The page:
The Minerals Section
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Zinc Part 3
Zinc/copper combination supplements may help slow hair loss and counter brittleness, particularly they are the result of an underactive thyroid gland. Actually, because long-term use of zinc inhibits copper absorption, it’s a very good idea to always take zinc and copper together. Most nutritionists recommend taking one milligram of copper for every 10 milligrams of zinc.
Although the body does not produce zinc on its own, this mineral is readily available in drinking water and certain foods. The best natural source of zinc is oysters (maybe there’s some truth to the old adage that oysters are an aphrodisiac after all?). Other good natural sources are lean meat, poultry, and organ meats.
Fruits have little or no zinc, and beans, nuts, seeds, and whole grains are not a good source of zinc either. This is because foods containing fiber also contain phytic acid, a substance that blocks zinc absorption. For this reason, vegetarians and people with high-fiber diets may have a zinc deficiency.
Pregnant or breastfeeding women, people over the age of 50, and those that abuse alcohol or drink a lot of coffee are also often slightly deficient in this mineral, and may want to consider supplementing as well.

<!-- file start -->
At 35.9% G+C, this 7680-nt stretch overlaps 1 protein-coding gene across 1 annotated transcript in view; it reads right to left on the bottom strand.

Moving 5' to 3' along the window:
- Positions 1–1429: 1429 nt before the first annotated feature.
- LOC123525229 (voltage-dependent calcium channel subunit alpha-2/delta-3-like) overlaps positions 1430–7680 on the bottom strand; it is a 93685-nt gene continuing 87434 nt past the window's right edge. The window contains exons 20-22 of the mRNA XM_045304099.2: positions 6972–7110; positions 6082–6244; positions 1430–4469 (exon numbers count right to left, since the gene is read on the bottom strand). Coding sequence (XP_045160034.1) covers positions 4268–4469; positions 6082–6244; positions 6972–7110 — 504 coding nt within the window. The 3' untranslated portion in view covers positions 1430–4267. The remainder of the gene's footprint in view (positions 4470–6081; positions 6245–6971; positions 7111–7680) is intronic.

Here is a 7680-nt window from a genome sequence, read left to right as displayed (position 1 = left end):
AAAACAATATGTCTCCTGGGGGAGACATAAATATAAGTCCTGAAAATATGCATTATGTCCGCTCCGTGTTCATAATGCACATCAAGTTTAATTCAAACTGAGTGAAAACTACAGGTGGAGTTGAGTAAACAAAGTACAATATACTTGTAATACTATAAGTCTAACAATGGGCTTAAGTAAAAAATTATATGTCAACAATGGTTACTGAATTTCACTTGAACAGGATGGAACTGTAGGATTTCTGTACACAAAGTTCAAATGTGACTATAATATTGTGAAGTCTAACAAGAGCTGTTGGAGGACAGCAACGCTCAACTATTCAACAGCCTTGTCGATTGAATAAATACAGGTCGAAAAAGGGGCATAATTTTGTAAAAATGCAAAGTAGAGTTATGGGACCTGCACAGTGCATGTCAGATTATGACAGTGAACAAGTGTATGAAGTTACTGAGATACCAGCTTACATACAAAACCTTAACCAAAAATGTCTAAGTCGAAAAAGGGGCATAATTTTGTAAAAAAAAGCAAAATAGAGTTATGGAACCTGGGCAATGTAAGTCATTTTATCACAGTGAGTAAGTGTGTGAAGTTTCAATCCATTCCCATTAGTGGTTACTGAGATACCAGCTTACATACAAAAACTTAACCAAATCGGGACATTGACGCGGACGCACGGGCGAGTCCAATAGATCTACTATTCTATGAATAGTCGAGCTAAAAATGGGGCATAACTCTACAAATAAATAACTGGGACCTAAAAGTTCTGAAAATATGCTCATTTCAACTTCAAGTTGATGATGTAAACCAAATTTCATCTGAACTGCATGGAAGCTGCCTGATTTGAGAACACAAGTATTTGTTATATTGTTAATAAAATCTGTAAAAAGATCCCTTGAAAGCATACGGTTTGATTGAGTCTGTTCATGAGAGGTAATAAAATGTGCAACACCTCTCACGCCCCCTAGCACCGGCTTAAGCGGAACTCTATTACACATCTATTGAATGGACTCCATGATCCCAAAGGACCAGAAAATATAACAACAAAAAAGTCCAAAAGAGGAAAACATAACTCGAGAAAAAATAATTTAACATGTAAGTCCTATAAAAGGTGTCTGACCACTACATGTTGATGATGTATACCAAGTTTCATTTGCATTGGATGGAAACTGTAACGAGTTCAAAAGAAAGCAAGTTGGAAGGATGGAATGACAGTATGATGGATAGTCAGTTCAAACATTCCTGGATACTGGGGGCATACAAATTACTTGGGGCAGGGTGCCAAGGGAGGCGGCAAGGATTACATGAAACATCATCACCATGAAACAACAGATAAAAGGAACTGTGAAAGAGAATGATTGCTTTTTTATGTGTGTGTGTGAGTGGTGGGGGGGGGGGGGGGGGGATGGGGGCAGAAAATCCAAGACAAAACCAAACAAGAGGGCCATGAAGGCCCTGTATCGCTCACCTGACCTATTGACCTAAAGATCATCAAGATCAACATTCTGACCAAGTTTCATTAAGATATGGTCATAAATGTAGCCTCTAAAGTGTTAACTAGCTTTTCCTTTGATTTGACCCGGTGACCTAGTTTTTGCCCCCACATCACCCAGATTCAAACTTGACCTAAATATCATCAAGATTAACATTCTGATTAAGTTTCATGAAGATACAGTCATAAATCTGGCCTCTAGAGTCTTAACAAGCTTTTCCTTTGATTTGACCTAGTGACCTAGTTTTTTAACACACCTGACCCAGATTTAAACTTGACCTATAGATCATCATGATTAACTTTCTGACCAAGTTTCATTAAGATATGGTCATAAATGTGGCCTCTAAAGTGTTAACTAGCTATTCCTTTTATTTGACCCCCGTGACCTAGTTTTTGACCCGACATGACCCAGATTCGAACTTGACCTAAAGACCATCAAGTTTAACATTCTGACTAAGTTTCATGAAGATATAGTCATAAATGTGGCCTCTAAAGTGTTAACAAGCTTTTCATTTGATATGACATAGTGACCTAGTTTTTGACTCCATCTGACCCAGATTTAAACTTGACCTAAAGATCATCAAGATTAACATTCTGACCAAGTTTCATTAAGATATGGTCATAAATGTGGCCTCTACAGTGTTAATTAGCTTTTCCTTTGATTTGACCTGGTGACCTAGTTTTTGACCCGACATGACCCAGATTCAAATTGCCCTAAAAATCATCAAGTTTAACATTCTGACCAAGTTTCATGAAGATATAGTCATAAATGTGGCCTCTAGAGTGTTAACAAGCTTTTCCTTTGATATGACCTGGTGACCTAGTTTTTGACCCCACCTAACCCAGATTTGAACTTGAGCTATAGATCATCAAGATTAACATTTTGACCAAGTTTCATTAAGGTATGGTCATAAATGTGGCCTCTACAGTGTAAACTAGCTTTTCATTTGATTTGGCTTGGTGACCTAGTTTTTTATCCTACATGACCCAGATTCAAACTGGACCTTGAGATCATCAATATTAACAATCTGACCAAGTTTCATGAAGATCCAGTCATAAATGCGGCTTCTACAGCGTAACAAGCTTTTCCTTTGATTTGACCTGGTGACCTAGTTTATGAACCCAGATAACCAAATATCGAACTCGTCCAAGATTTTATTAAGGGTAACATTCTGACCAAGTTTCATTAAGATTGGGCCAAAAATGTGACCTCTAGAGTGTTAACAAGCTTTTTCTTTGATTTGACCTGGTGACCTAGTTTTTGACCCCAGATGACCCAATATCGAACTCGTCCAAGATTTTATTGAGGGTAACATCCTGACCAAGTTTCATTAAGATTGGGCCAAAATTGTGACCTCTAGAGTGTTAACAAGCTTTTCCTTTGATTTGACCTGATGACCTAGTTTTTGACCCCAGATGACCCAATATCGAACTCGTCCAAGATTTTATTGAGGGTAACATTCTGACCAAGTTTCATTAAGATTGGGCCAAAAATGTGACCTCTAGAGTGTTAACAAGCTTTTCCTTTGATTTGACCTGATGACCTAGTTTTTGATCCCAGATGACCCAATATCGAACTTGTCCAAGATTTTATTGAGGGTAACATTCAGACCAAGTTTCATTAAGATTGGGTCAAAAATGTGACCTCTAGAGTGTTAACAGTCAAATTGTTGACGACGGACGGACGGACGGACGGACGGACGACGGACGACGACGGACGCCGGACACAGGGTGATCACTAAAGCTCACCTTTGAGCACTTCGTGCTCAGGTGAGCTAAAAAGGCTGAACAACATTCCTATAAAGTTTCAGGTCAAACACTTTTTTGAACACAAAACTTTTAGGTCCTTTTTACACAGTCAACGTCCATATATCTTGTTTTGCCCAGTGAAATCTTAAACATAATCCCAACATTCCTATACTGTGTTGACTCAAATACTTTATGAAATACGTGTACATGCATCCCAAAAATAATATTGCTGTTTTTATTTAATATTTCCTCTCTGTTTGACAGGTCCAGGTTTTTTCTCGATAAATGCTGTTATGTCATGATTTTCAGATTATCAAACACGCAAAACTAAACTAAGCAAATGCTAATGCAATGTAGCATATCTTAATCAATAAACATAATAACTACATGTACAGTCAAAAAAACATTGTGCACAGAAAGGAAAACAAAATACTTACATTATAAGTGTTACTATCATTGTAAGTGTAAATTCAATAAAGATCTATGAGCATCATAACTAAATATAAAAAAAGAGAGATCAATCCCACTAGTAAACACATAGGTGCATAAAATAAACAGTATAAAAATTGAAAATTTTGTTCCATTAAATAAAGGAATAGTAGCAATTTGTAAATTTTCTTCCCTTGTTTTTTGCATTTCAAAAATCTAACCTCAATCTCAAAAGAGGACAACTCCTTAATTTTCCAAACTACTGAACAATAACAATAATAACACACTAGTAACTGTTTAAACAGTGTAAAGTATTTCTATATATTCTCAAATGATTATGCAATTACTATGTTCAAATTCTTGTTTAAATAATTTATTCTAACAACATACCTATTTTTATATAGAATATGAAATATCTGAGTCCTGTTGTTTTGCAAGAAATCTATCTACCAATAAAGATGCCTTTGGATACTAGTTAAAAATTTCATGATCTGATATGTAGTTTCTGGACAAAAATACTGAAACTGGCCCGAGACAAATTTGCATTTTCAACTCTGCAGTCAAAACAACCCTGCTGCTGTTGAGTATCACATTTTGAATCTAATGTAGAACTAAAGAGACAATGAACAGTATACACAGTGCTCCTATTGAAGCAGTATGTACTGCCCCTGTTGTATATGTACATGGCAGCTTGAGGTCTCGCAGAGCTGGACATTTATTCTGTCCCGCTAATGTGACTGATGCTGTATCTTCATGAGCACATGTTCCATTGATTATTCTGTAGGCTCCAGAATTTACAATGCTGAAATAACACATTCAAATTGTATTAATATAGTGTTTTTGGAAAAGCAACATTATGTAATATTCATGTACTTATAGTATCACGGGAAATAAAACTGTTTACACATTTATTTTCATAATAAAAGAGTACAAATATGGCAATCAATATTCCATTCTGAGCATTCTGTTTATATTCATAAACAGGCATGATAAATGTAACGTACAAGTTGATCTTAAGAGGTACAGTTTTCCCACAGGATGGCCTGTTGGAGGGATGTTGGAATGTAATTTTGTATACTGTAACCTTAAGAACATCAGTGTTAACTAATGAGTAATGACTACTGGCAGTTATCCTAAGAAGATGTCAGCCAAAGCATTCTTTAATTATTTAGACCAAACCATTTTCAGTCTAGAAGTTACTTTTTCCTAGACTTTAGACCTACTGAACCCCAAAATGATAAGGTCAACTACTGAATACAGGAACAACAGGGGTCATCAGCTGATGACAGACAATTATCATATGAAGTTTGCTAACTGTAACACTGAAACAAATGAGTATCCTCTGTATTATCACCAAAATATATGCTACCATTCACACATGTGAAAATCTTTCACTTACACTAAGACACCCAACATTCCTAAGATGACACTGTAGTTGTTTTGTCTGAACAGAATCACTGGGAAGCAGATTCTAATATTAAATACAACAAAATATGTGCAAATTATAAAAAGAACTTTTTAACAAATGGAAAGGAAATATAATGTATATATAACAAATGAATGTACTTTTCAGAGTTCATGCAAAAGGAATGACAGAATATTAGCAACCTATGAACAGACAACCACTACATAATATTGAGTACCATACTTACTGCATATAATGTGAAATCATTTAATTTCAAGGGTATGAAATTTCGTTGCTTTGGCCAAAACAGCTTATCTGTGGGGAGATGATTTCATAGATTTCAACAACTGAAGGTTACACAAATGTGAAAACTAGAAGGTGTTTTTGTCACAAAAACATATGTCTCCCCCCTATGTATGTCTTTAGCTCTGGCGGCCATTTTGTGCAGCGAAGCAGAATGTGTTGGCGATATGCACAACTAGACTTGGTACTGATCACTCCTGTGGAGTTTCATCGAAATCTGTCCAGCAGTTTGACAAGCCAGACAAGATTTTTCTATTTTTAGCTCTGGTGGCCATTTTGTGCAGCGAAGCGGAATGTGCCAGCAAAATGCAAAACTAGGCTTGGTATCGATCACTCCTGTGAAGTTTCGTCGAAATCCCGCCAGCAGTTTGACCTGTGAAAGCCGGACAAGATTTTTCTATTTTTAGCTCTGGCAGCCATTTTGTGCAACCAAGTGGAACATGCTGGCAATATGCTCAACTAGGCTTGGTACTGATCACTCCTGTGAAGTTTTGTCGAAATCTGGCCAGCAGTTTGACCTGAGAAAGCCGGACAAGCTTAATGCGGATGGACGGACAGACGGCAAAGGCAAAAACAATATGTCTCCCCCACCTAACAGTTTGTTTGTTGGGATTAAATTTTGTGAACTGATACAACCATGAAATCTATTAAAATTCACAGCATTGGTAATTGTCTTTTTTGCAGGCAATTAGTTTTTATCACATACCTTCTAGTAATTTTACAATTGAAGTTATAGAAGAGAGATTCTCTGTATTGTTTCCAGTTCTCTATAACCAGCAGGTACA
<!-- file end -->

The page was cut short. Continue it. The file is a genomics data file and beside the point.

Symptoms of zinc deficiency include slowed growth in children, slow wound healing, frequent infections, brittle nails, hair loss, low sperm count, and diminished sense of taste and smell. Skin ailments such as eczema, acne, and psoriasis may also develop.
Low levels of zinc have also been linked to an increased risk for developing esophageal cancer. In February 2005, the Journal of the National Cancer Institute published results of its study of 132 individuals from China, which showed that subjects with the highest zinc levels were 79 percent less likely to develop esophageal cancer than those in the lowest zinc levels.
The adult Recommended Dietary Allowance (RDA) for zinc is about 15 milligrams a day for adult men and women; slightly more for women that are pregnant or nursing. High-quality multivitamin and mineral supplements typically contain the RDA for zinc, but zinc supplements are also available in tablets, capsules, liquids, and lozenges.
However, only zinc gluconate, ascorbate, or glycinate will fight a cold, and the lozenges seem to be the most effective form for treating cold and flu symptoms—in one study, common colds disappeared about three days earlier in participants that used zinc lozenges as part of their treatment.
How much supplemental zinc should you take? Fifteen to thirty milligrams of zinc is, according to Jean Harper (author of Stop Aging Now), "enough to preserve immunune functioning as you age or to reverse deficiencies, revitalizing the thymus gland and restoring youthful immune activity". However, you shouldn't take more than 50 milligrams of zinc without a physician's recommendation (though elderly individuals may require this amount to promote thymus activity). Zinc in amounts greater than 200 mg a day can cause problems such as nausea, vomiting, and diarrhea.
Zinc, part 2
Zinc, part 1
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